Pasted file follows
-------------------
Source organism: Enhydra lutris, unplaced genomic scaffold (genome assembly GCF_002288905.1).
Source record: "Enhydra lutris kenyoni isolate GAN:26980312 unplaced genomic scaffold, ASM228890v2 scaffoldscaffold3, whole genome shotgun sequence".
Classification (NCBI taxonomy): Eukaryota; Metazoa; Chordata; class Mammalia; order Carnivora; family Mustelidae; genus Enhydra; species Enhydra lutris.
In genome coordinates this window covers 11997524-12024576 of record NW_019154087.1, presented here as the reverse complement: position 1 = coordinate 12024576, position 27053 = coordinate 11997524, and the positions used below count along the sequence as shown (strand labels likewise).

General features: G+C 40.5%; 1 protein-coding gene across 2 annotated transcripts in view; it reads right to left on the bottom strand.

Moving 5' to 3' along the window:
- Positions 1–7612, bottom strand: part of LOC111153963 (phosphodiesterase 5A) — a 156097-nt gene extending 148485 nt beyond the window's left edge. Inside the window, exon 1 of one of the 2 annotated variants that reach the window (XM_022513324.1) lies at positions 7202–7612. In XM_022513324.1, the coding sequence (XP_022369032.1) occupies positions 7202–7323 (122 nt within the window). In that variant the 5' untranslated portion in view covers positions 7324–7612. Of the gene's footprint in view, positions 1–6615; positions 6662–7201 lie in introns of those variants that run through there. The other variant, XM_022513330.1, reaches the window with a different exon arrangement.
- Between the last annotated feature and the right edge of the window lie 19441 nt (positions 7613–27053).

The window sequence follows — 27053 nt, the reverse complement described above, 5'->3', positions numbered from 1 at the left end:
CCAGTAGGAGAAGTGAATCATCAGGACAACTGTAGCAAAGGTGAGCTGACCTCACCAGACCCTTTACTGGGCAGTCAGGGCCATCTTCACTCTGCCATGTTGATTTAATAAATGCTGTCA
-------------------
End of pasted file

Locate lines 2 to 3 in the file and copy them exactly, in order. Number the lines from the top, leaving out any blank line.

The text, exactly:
Source record: "Enhydra lutris kenyoni isolate GAN:26980312 unplaced genomic scaffold, ASM228890v2 scaffoldscaffold3, whole genome shotgun sequence".
Classification (NCBI taxonomy): Eukaryota; Metazoa; Chordata; class Mammalia; order Carnivora; family Mustelidae; genus Enhydra; species Enhydra lutris.